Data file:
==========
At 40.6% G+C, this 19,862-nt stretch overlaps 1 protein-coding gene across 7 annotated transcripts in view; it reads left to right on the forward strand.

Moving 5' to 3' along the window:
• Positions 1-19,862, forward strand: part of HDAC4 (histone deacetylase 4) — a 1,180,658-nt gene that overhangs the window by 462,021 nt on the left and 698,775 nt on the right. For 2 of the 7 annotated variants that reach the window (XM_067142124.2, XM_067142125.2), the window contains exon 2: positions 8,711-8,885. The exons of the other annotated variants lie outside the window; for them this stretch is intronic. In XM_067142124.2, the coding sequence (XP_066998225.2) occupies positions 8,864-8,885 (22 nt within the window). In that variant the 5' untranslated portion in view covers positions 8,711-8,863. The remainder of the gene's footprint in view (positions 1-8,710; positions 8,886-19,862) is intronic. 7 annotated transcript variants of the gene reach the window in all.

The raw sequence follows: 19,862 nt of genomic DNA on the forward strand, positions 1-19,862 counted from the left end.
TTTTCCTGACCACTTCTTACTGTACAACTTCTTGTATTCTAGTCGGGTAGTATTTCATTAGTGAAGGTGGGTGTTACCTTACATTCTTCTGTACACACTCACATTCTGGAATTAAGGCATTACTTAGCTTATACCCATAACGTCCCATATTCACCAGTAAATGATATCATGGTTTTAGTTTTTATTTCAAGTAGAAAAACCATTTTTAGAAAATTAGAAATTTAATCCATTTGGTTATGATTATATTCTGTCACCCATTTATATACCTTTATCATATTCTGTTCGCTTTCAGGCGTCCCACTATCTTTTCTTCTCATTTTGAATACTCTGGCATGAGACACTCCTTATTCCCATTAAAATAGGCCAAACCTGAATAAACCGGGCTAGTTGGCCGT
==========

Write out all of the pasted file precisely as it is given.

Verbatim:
At 40.6% G+C, this 19,862-nt stretch overlaps 1 protein-coding gene across 7 annotated transcripts in view; it reads left to right on the forward strand.

Moving 5' to 3' along the window:
• Positions 1-19,862, forward strand: part of HDAC4 (histone deacetylase 4) — a 1,180,658-nt gene that overhangs the window by 462,021 nt on the left and 698,775 nt on the right. For 2 of the 7 annotated variants that reach the window (XM_067142124.2, XM_067142125.2), the window contains exon 2: positions 8,711-8,885. The exons of the other annotated variants lie outside the window; for them this stretch is intronic. In XM_067142124.2, the coding sequence (XP_066998225.2) occupies positions 8,864-8,885 (22 nt within the window). In that variant the 5' untranslated portion in view covers positions 8,711-8,863. The remainder of the gene's footprint in view (positions 1-8,710; positions 8,886-19,862) is intronic. 7 annotated transcript variants of the gene reach the window in all.

The raw sequence follows: 19,862 nt of genomic DNA on the forward strand, positions 1-19,862 counted from the left end.
TTTTCCTGACCACTTCTTACTGTACAACTTCTTGTATTCTAGTCGGGTAGTATTTCATTAGTGAAGGTGGGTGTTACCTTACATTCTTCTGTACACACTCACATTCTGGAATTAAGGCATTACTTAGCTTATACCCATAACGTCCCATATTCACCAGTAAATGATATCATGGTTTTAGTTTTTATTTCAAGTAGAAAAACCATTTTTAGAAAATTAGAAATTTAATCCATTTGGTTATGATTATATTCTGTCACCCATTTATATACCTTTATCATATTCTGTTCGCTTTCAGGCGTCCCACTATCTTTTCTTCTCATTTTGAATACTCTGGCATGAGACACTCCTTATTCCCATTAAAATAGGCCAAACCTGAATAAACCGGGCTAGTTGGCCGT